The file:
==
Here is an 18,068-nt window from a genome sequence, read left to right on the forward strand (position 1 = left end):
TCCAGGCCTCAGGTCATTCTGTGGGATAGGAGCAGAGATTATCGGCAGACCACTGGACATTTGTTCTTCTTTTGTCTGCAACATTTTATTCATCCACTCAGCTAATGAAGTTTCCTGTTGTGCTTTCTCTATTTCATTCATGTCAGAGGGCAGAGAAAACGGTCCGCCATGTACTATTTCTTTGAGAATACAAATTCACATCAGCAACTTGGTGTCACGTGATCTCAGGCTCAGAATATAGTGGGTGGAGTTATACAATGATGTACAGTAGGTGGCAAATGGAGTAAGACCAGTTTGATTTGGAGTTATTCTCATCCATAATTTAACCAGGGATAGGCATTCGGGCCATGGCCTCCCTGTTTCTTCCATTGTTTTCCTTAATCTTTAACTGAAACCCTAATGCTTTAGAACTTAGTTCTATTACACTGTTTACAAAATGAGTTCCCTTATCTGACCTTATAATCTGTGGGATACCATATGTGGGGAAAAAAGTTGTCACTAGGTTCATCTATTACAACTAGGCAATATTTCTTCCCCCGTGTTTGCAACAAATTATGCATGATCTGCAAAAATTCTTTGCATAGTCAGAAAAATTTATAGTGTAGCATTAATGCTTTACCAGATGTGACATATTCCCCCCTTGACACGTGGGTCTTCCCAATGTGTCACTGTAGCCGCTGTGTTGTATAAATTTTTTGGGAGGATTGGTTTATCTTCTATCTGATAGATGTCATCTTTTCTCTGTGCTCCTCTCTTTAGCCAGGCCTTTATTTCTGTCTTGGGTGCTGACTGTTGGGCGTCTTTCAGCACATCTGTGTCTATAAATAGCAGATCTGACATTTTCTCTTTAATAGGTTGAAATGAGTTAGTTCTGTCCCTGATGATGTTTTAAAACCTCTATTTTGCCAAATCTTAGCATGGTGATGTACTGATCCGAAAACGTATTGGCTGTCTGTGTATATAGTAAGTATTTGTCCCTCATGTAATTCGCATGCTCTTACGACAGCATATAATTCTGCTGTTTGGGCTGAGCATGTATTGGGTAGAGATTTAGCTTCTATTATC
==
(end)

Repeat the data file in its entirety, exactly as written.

Here is an 18,068-nt window from a genome sequence, read left to right on the forward strand (position 1 = left end):
TCCAGGCCTCAGGTCATTCTGTGGGATAGGAGCAGAGATTATCGGCAGACCACTGGACATTTGTTCTTCTTTTGTCTGCAACATTTTATTCATCCACTCAGCTAATGAAGTTTCCTGTTGTGCTTTCTCTATTTCATTCATGTCAGAGGGCAGAGAAAACGGTCCGCCATGTACTATTTCTTTGAGAATACAAATTCACATCAGCAACTTGGTGTCACGTGATCTCAGGCTCAGAATATAGTGGGTGGAGTTATACAATGATGTACAGTAGGTGGCAAATGGAGTAAGACCAGTTTGATTTGGAGTTATTCTCATCCATAATTTAACCAGGGATAGGCATTCGGGCCATGGCCTCCCTGTTTCTTCCATTGTTTTCCTTAATCTTTAACTGAAACCCTAATGCTTTAGAACTTAGTTCTATTACACTGTTTACAAAATGAGTTCCCTTATCTGACCTTATAATCTGTGGGATACCATATGTGGGGAAAAAAGTTGTCACTAGGTTCATCTATTACAACTAGGCAATATTTCTTCCCCCGTGTTTGCAACAAATTATGCATGATCTGCAAAAATTCTTTGCATAGTCAGAAAAATTTATAGTGTAGCATTAATGCTTTACCAGATGTGACATATTCCCCCCTTGACACGTGGGTCTTCCCAATGTGTCACTGTAGCCGCTGTGTTGTATAAATTTTTTGGGAGGATTGGTTTATCTTCTATCTGATAGATGTCATCTTTTCTCTGTGCTCCTCTCTTTAGCCAGGCCTTTATTTCTGTCTTGGGTGCTGACTGTTGGGCGTCTTTCAGCACATCTGTGTCTATAAATAGCAGATCTGACATTTTCTCTTTAATAGGTTGAAATGAGTTAGTTCTGTCCCTGATGATGTTTTAAAACCTCTATTTTGCCAAATCTTAGCATGGTGATGTACTGATCCGAAAACGTATTGGCTGTCTGTGTATATAGTAAGTATTTGTCCCTCATGTAATTCGCATGCTCTTACGACAGCATATAATTCTGCTGTTTGGGCTGAGCATGTATTGGGTAGAGATTTAGCTTCTATTATC